How have coliving spaces in Spain coped with the pandemic?


“Weather the storm” was probably everyone’s mentality back in the dark days of March and April. For businesses that were neither digital nor essential there was little to do except clear out any backburner tasks and plan ahead for the reopening (whenever that would be). For accommodation it was mostly that – the only remaining market was that of travellers who had chosen to do their storm-weathering where they were rather than fly back home. Some coliving spaces latched upon this last one, and given their long stay nature they were already well-positioned to offer such services.

Nonetheless, pickings were slim and generally could not be counted upon. According to a survey we carried out back in April, only 25% of places coliving spaces had been able to stay open and none of them had more than 50% occupancy. Most adapted to this time by creating new content and exploring digital marketing methods, though a sizeable minority froze their businesses altogether.

At the end of June there was a sigh of relief. The pandemic had been beaten back – though, not defeated. As Europe reopened, businesses and individuals with their heads in the right place took on a new mentality with a buzzword-/ quasi-policy that came to dominate discussion: the New Normal.

Coliving spaces across the world reopened their doors – but, they too had to change.



Despite its communal nature, coliving has the advantage over other accommodation that it (for the most part) requires people to stay at least a week, so there’s a lot less coming and going. The other measure many have taken is reduced capacity – you can expect there to be far fewer participants if you stay in coliving spaces these days, moreso now that the rule of six is being applied in Spain as well as the UK (sorry grouse shooters, you’re not exempt this side of the channel). We can expect coliving to get a lot more intimate.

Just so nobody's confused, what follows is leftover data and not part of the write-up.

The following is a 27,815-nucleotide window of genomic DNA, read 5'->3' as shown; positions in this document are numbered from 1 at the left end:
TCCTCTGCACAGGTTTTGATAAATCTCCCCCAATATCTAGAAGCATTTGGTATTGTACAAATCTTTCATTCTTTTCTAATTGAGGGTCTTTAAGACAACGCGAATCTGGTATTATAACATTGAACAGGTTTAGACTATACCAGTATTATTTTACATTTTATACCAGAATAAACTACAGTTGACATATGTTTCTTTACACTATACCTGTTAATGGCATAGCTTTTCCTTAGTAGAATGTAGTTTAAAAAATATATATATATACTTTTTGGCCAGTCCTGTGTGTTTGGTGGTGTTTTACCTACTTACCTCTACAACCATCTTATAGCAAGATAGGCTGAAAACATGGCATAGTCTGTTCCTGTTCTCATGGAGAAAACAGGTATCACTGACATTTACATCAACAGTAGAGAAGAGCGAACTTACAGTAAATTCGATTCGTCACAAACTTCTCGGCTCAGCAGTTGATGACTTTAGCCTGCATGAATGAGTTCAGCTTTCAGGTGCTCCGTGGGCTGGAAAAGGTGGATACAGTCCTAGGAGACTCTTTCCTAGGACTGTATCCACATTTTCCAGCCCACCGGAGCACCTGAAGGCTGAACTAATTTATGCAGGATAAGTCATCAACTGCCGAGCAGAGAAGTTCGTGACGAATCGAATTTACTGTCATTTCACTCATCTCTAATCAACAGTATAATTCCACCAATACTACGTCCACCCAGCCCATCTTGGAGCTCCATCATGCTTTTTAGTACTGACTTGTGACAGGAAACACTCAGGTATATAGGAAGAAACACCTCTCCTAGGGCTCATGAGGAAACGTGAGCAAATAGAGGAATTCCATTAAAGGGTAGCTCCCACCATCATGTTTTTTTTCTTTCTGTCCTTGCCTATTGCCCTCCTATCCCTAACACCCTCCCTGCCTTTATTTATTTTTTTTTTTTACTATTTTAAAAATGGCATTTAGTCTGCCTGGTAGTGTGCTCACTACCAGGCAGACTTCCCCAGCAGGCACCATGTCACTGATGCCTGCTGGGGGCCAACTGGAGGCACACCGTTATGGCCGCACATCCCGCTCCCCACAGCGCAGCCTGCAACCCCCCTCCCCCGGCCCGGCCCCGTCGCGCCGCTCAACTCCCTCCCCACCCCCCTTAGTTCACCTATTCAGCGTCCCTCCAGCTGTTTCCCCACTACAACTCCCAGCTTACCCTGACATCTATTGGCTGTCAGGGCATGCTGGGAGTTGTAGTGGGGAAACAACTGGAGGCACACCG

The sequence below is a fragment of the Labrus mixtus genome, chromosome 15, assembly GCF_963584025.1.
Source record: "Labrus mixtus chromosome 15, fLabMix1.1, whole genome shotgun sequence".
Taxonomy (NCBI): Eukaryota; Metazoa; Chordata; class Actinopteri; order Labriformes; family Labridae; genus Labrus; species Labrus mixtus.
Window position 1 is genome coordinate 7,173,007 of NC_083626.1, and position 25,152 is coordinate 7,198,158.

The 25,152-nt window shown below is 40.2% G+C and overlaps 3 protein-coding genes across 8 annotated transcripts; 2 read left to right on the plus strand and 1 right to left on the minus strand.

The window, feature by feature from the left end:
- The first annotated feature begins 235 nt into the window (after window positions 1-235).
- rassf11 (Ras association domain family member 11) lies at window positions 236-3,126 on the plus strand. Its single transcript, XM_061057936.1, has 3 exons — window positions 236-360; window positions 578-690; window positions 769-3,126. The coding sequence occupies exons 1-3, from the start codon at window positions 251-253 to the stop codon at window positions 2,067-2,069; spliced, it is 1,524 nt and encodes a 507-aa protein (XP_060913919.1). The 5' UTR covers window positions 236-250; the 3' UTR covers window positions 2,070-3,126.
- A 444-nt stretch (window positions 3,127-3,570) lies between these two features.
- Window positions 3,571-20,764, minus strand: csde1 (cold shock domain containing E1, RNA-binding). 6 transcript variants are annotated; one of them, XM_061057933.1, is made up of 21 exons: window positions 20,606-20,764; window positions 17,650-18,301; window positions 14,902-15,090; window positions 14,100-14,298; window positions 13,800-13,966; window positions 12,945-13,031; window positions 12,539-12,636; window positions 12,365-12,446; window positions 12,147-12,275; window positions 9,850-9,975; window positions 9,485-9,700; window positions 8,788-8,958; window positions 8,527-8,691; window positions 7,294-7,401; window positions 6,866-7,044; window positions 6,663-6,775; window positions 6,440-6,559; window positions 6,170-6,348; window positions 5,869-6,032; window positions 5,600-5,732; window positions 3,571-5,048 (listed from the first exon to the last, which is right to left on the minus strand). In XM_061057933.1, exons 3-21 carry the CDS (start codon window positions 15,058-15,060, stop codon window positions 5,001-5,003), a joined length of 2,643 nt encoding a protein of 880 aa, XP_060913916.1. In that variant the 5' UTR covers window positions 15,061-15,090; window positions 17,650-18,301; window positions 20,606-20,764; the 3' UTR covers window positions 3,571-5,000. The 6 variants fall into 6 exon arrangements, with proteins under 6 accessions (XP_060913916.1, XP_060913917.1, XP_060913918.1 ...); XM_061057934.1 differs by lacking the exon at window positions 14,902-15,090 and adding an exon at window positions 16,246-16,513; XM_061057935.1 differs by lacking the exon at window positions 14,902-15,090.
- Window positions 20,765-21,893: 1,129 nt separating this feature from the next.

Cabilaco is already prepared to offer that, given that our houses have small selections of rooms and the tranquillity of the countryside is best preserved with small groups anyway. We also have multiple properties in two different towns so can easily separate groups should worst come to worst. The communal nature of coliving is also helping to combat another effect of the pandemic; the mental health crisis. Human interaction has such a huge effect on one’s frame of mind and wellbeing, that it’s almost essential (just ask Maslow).

And additional measures have been put in place to reduce the risk and effect of transmission. When outsiders are brought into the question, be it visitors to the space or colivers going out into the world, masks are worn (in the case of the latter, not least because it’s the law here in Spain). Some coliving spaces have begun to implement mask rules in desk spaces and common areas, though of course this cannot be done during communal meals or in pool areas for those that have one. Fortunately both of these activities as well as many others take place outside where the risk of serious transmission is lower, and thank goodness Spain has lovely weather! Finally, most rooms have been made private, both to reduce communal contact and to provide a space where people can self-isolate should this need arise.

The situation in Spain today is that unfortunately we are inching closer to a second lockdown, though with mobility restrictions already in place we may well have to return to the April scenario – close for custom, clear the backlog and get ready for reopening round 2. We intend to go ahead with only hosting small groups and ensuring surfaces and rooms are cleaned thoroughly – measures that we implemented during our pre-inauguration events. Our cancellation policies will ensure that you don’t get punished for covid-related reasons, and if you should need to self-isolate we’ll do everything to help you do so or get home safely.

We are sure you’re probably tired of hearing we’re all in this together, but we really are. So stay safe everybody, and start dreaming. There will be a Reopening II and we and the Sierra, as well as a multitude of spaces in Spain and outwith, will be ready to receive you.

Shaun Edmond and Imane El Rhomri El Fatmi, Cabilaco.